Tuesday, October 16, 2007

University of Evansville / Harlaxton College

The last few days have been rough for me. I have several periods throughout the year of SEVERE nostalgia (I am a sentimental moron). My college days were wonderful, I mean wonderful, I mean... did you hear me? I miss it. I miss the hard work, the close quarters, the smells, so many friends, recognizing people on campus even if you didn't know them personally who then became quasi friends just because you saw them so often. I even miss the opportunities I didn't take advantage of, the people I should've hung out with more, the places I didn't visit.... I have a disease and its communicable. Don't keep reading.

I especially miss Harlaxton, UE's campus in Grantham, England (and former WWII air base). It's been 10 years this past spring (1997), and that was--as it is for many who go there--the highlight of a lifetime. Mind blowing. Incredible. And that is no stretch, it is no cliche to say that. I'd give anything to be that kid again in England, even with all the naive, sheltered junk that came with him.

Right after Harlaxton, and after UE, I was the most depressed I'd ever been in my life. Coming back from Harlaxton, especially--a 4 month spring term--was like leaving my family for college: I cried and cried on the bus leaving the campus and moped for half the summer, but the following school year was incredible and the best of all four (I won 3rd place in the Big Man On Campus contest, but that's not the only reason why it was a good year). Leaving college was numbing; I'll never forget the walk from the dorm to my car, heading north on the interstate, knowing that'd be it. Forever. I thought grad school would make up for college in some way, but it didn't. Grad school pales in comparison. PALES. Maybe it should.

I wish I could get all my UE and Harlaxton friends together just one time--just one evening. I really miss them. It's incredible how so many ingrediants in a person's life come together just so (people, place, mentality, time), and something essential and fantastic and needed happens to us. Maybe I'm also missing who I became because of college, the process. I know I'm envious of my youngest sister soon to head off to school, and even my students. We live in shadows, necessary shadows, and this is one of mine. I don't know whether to shake it or embrace it. That's the nature of shadows, I suppose.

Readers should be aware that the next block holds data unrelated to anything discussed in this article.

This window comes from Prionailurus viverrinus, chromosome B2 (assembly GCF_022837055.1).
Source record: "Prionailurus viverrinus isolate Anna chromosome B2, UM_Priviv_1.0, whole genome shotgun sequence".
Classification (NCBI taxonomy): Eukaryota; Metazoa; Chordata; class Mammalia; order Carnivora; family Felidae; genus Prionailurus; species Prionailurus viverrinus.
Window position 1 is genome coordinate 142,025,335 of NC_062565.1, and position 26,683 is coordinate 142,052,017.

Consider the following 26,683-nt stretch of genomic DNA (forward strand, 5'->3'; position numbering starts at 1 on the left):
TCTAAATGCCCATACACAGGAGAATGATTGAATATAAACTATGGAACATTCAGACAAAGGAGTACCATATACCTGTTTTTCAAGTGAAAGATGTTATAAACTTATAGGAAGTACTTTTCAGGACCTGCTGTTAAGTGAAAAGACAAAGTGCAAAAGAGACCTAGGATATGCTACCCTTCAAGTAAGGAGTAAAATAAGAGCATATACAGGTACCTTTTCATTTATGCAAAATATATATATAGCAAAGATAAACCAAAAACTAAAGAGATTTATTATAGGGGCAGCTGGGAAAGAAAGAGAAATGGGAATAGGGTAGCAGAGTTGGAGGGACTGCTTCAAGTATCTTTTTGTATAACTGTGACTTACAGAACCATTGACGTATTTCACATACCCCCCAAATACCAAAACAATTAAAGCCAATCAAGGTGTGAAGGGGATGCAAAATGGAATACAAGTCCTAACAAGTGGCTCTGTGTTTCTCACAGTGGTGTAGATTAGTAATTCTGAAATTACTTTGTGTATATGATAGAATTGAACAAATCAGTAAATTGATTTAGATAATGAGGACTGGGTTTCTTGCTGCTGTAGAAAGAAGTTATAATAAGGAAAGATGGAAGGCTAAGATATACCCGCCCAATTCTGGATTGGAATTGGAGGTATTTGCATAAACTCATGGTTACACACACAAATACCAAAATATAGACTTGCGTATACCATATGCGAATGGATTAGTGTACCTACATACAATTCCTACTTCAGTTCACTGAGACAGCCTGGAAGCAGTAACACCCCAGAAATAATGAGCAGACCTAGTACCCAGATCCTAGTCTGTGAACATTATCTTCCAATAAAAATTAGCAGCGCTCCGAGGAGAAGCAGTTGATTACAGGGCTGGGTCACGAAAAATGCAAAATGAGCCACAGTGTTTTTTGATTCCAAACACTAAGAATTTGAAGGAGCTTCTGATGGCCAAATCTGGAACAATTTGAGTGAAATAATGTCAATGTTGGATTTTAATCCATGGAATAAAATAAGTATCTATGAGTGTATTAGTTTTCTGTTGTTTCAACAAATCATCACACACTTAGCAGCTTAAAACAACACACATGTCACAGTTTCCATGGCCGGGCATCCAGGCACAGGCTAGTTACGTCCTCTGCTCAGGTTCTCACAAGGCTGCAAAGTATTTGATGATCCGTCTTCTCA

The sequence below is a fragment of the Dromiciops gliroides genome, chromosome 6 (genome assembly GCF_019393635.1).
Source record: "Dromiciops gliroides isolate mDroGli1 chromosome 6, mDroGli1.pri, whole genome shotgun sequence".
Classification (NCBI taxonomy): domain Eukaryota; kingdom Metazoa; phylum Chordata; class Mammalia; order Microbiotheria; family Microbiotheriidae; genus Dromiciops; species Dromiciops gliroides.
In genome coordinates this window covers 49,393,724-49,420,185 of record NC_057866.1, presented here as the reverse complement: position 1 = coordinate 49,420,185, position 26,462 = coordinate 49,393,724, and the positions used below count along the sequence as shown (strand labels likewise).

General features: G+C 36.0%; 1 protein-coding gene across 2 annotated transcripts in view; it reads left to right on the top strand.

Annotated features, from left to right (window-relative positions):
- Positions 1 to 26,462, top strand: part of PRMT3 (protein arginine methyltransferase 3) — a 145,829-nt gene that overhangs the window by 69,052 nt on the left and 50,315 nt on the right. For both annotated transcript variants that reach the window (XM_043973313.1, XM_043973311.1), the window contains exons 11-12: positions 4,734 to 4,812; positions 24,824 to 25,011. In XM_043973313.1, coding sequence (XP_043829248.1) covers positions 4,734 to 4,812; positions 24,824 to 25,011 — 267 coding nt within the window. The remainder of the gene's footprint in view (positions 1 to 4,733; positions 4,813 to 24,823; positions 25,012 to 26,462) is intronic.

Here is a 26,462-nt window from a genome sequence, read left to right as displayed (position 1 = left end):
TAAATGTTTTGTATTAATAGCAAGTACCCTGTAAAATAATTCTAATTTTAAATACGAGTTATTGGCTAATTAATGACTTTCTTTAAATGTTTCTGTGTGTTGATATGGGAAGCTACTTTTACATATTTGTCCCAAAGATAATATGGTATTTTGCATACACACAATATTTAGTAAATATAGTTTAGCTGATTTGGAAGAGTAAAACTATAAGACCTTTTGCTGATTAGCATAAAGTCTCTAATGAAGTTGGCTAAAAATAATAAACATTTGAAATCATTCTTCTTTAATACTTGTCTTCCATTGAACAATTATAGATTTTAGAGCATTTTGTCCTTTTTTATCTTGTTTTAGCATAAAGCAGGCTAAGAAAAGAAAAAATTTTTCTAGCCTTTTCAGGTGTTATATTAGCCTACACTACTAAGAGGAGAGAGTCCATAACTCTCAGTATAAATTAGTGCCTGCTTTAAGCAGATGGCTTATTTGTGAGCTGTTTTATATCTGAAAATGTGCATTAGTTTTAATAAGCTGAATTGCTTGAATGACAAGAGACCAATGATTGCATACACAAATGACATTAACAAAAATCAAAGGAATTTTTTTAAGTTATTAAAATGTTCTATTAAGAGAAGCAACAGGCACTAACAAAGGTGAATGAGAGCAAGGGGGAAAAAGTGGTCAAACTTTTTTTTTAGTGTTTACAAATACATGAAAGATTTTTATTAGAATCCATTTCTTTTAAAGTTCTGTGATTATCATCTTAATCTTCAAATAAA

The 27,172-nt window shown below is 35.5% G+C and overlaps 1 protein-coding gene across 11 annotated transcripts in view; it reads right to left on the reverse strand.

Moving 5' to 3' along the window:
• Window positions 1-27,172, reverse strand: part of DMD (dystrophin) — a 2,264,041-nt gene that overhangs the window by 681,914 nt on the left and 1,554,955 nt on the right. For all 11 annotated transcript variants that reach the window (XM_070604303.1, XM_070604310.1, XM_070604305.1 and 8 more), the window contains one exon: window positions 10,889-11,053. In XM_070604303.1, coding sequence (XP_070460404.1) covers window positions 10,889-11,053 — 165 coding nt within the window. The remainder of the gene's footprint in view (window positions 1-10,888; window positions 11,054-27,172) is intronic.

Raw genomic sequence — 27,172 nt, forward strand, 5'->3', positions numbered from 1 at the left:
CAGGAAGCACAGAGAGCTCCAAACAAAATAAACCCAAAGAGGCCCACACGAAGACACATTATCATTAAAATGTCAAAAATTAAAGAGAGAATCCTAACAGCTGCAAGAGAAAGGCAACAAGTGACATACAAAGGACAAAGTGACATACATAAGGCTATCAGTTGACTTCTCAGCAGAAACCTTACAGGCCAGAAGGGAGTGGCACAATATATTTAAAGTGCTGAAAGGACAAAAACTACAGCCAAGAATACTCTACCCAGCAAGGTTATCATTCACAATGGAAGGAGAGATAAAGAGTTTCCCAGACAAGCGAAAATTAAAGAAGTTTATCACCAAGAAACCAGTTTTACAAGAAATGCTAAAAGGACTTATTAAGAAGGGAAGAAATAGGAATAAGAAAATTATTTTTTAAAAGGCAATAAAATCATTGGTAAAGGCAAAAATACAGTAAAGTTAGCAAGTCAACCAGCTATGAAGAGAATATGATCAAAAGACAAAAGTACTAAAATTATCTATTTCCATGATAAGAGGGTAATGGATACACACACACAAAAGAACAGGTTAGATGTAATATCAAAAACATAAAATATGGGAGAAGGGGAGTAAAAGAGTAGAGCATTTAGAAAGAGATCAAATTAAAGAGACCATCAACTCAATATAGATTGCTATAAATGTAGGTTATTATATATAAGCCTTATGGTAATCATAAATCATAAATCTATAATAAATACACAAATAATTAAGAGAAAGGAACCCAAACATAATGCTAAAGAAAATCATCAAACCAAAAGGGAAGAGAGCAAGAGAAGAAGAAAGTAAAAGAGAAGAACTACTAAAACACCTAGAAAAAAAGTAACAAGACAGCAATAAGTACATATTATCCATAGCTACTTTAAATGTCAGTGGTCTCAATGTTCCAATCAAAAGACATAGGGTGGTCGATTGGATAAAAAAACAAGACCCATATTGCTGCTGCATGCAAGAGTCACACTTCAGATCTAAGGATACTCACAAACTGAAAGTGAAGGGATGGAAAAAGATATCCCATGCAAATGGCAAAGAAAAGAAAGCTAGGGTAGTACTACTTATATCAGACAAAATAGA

A blog or a web page is like a time capsule. It may be that months or years down the road one of my old friends--sadly misplaced in my life since graduation in 1999--may come across this. Maybe even a teacher, many of whom I enjoyed more than I let show (that's true for lots of people in my life). So, if you're someone I knew, even one of those strangers walking across campus as you went to chem and I went to english, get a hold of me, even just to say hello and leave it at that.


Lisa at Greenbow said...

Hi Benjamin, You sure sounded homesick for your college buds when you wrote this. I know this won't help your state of mind any but since you didn't get a comment from a college bud I thought I would write and say hello since I live about an hour fifteen minute drive from the University of Evansville, IN. That is as close as I can get to giving you a howdy from a college bud.

Anonymous said...

Hey Ben-Glad to see you're still writing--Harlaxton was wonderful and it didn't take long for me to realize that no one really ever understood when I rambled on about it. Remember walking on the city walls of York? Or just taking the bus to Grantham? I actually figured it was you before I saw your name--how many depressed poets did I know? So, have you ever written about it? About how when you looked out any window in the fog, you seemed to be surrounded by luminous grey-silver air that was alive? Or how the setting sun could turn the house and grounds into a glowing golden land--so much so that you wouldn't have been surprised to see Arthur and his court ambling up the naked mile for a visit? Now, I was never a poet but Harlaxton just brings it out of a person--no wonder Gregory Gregory spent his life building it. Got to go. I'm a high school English teacher now and expounding on Act 2 of Macbeth require all the sleep and concentration I can muster. It was nice to see your blog when I googled Harlaxton.

Benjamin Vogt said...

Sandy! Yes, I remember you! And had I turned on comment forwarding back in November I'd have replied here sooner! I'm not a depressed poet, c'mon--misnathropic, deeply connected to the world and thus moody. Screwed. Yes, no one understands when you talk about HArlaxton, but maybe that's as it should be--a deeply personal and profound time in one's life, to say the least, for most of us. I couldn't imagine teaching highschool kids--yikes, no thank you.

rjwb9688 said...

Hey Ben,

I got nostalgic and googled Harlaxton and came across this. Your name is familiar but I can't picture a face. Unfortunately I never received my yearbook from Spring '97. A fantastic place and wonderful memories. Humorously, it now has a MySpace. http://profile.myspace.com/index.cfm?fuseaction=user.viewprofile&friendid=58545271
Thanks for writing.
Ryan Black

Benjamin Vogt said...

Hey Ryan--I remember you. It took me a minute, and then I confirmed it with my yearbook (you might still be able to buy one from them, or at least get one of those blown up group photo posters--but if you can't find either, I could try and scan the group photo at least and send it). You know, I even remember who you hung out with at Harlaxton, even though it wasn't uber cliquey (didn't people call you "Jesus" or something? Am I imagining this? We WERE kids). You can find my photo easily by doing a google search, if you haven't already. I'm glad you left a note, and hope you are well!

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